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Technical Paper

A Study on the Advanced Technology Analysis Process of Steering System for Idle Performance

This paper describes the optimal design process of the steering column system and the supporting system. At the initial concept stage of development process, a design guide is proposed to obtain sufficient stiffness of the steering system while reducing idle vibration sensitivity of the system. Case studies on resonance isolation are summarized, in which separated vibration modes among systems by applying Vibration Mode Map at the initial stage of design process. This study also makes it possible to provide design guideline for optimal dynamic damper system using CAE (computer aided engineering) analysis. The damper FE (finite element) model is added to vehicle model to analyze the relation between the frequency and the sensitivity of steering column system. This analysis methodology enables target performance achievement in early design stage and reduction of damper tuning activity after proto car test stage.
Technical Paper

A Numerical and Experimental Study on Power Steering Shudder

Shudder vibration of a hydraulic power steering system during parking maneuver was studied with numerical and experimental methods. To quantify vibration performance of the system and recognize important stimuli for drivers, a shudder metric was derived by correlation between objective measurements and subjective ratings. A CAE model for steering wheel vibration analysis was developed and compared with measured data. In order to describe steering input dependency of shudder, a new dynamic friction modeling method, in which the magnitude of effective damping is determined by average velocity, was proposed. The developed model was validated using the measured steering wheel acceleration and the pressure change at inlet of the steering gear box. It was shown that the developed model successfully describes major modes by comparing the calculated FRF of the hydraulic system with measured one from the hydraulic excitation test.
Technical Paper

E3 System – A Two speed Accessory Belt Drive System for Reduced Fuel Consumption

All vehicles have some or all accessories such as alternators, air conditioner compressors, power steering pumps, and water pumps. These devices are mounted on the front of the engine and are powered by a pulley mounted on the front of the crankshaft. This power represents a parasitic loss and this loss is greater at higher engine speeds. To reduce the impact of the accessories on the engine, a two speed transmission that reduces the accessories speed at off-idle conditions was designed, implemented, and tested on several vehicles. The vehicles were tested for fuel economy on the Japanese 10.15 Mode driving cycle, the FTP75 city cycle, and the HWFET Highway Cycle. Results showed an average of 5% reduction in fuel consumption and a corresponding 5% in CO2 with no impact of accessory performance and vehicle drivability. Simulations with GT-Drive software was used to determine the optimum speed reduction and the threshold switching speed that maximizes fuel savings.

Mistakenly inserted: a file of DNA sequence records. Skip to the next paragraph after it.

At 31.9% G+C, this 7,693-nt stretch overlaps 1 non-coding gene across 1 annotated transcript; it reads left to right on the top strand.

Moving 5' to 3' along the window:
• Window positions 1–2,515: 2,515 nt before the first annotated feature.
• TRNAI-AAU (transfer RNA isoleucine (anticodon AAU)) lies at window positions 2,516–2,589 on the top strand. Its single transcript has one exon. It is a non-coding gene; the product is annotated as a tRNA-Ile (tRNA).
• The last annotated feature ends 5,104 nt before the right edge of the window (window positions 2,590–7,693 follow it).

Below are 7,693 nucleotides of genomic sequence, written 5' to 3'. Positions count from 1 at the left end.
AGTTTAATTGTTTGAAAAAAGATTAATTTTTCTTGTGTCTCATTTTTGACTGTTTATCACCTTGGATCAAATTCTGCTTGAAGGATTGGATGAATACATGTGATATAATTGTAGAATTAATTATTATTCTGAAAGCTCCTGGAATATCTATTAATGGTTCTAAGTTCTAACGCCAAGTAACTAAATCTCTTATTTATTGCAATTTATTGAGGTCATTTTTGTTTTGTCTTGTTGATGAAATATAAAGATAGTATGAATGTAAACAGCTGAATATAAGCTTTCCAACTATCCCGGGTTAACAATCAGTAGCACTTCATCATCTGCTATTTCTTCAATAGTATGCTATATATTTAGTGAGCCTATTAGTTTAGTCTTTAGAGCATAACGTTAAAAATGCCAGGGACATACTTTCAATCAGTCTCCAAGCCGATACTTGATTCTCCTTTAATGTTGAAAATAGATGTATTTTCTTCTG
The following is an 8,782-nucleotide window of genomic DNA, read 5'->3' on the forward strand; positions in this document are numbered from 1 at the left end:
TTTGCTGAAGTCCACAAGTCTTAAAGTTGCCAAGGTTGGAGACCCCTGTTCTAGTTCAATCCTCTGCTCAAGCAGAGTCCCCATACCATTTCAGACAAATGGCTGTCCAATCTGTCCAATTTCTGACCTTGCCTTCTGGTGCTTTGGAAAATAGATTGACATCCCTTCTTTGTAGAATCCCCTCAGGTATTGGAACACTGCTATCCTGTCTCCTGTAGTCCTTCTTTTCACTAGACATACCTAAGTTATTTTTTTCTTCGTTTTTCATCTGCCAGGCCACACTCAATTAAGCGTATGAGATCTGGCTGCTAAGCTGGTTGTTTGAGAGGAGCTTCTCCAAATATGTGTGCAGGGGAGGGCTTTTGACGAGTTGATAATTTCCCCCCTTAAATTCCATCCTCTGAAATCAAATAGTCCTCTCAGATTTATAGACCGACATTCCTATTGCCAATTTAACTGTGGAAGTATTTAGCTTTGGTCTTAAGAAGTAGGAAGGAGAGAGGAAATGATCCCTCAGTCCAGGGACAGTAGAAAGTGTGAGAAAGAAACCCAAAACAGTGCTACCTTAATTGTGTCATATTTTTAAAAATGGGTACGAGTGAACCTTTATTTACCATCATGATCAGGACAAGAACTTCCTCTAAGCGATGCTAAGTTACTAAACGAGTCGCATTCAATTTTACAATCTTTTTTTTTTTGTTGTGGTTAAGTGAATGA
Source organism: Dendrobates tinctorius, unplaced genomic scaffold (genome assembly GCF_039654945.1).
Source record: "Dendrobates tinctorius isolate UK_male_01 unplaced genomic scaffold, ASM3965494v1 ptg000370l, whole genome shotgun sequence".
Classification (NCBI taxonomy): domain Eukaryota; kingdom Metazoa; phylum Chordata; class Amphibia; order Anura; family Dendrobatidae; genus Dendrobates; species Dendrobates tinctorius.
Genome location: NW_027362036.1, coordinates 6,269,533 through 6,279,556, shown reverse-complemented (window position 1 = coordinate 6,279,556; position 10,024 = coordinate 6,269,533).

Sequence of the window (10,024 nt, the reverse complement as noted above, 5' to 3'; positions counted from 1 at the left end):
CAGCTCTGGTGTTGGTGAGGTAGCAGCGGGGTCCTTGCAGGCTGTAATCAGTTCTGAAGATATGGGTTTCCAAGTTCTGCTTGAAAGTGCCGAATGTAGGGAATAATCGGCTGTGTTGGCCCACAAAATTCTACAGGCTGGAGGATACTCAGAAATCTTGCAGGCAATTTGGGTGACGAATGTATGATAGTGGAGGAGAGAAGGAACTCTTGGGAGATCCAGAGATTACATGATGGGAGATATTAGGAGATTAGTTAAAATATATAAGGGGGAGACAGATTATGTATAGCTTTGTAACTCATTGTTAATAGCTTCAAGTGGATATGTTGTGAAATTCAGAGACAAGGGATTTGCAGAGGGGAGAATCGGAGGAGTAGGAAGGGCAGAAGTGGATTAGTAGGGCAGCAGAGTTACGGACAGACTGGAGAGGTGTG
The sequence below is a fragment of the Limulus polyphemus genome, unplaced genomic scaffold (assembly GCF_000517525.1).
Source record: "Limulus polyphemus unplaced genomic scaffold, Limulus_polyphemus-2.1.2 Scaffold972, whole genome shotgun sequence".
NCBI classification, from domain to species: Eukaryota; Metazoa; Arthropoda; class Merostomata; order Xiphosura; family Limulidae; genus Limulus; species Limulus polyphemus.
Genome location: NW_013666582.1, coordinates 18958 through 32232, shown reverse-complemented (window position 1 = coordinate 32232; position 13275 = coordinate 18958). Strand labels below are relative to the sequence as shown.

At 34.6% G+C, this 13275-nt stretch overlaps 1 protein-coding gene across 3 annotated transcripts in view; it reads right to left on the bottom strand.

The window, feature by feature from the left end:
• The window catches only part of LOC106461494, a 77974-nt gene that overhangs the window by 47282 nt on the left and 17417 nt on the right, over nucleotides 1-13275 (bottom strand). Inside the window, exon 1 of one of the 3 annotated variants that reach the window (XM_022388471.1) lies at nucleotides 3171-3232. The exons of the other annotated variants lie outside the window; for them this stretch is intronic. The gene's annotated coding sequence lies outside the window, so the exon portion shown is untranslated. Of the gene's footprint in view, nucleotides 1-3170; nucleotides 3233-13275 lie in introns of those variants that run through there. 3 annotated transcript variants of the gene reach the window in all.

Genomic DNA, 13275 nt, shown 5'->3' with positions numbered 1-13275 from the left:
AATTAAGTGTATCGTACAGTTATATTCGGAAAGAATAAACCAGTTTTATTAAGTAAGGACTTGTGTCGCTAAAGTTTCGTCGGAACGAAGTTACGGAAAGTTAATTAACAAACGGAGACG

Technical Paper

Developing the Thermoplastic Water Pump and Power Steering Pulley for a Passenger Car

The thermoplastic automotive pulley has been developed and will be commercialized to high volume production that achieves cost saving and weight reduction over other automotive pulleys in the metal and thermosetting resin by Hyundai Motor Company. Design feature incorporated in this automotive pulley allow it to be manufactured and assembled onto the water pump more efficiently in consequence of design integration with the water pump and power steering pulley. However, the harsh environment and dynamic loads that the thermoplastic pulley has to withstand required extensive CAE analysis and testing of the molded parts and the standard glass reinforced PA was selected for the application to maximize cost savings. The key aspects of the plastic automotive pulley as well as its advantage are presented.
Technical Paper

A Study of the Auxiliary Belt Drive System for Actual Fuel Saving

The engine indicated torque is not delivered entirely to the wheels, because it is lowered by losses, such as the pumping, mechanical friction and front auxiliary power consumption. The front auxiliary belt drive system is a big power consumer-fueling and operating the various accessory devices, such as air conditioning compressor, electric alternator, and power steering pump. The standard fuel economy test does not consider the auxiliary driving torque when it is activated during the actual driving condition and it is considered a five-cycle correction factor only. Therefore, research on improving the front end auxiliary drive (FEAD) system is still relevant in the immediate future, particularly regarding the air conditioning compressor and the electric alternator. An exertion to minimize the auxiliary loss is much smaller than the sustained effort required to reduce engine friction loss.
Technical Paper

Study of Active Steering Algorithm Logic in EPS Systems by Detecting Vehicle Driving Conditions

Conventional EPS (Electric Power Steering) systems are operated by one type of steering tuning map set by steering test drivers before being released to customers. That is, the steering efforts can't change in many different driving conditions such as road conditions (low mu, high mu and unpaved roads) or some specific driving conditions (sudden stopping, entering into EPS failure modes and full accelerating). Those conditions can't give drivers consistent steering efforts. This paper approached the new concept technology detecting those conditions by using vehicle and EPS sensors such as tire wheel speeds, vehicle speed, steering angle, steering torque, steering speed and so on. After detecting those conditions and judging what the best steering efforts for safe vehicle driving are, EPS systems automatically can be changed with the steering friction level and selection of steering optimized mapping on several conditions.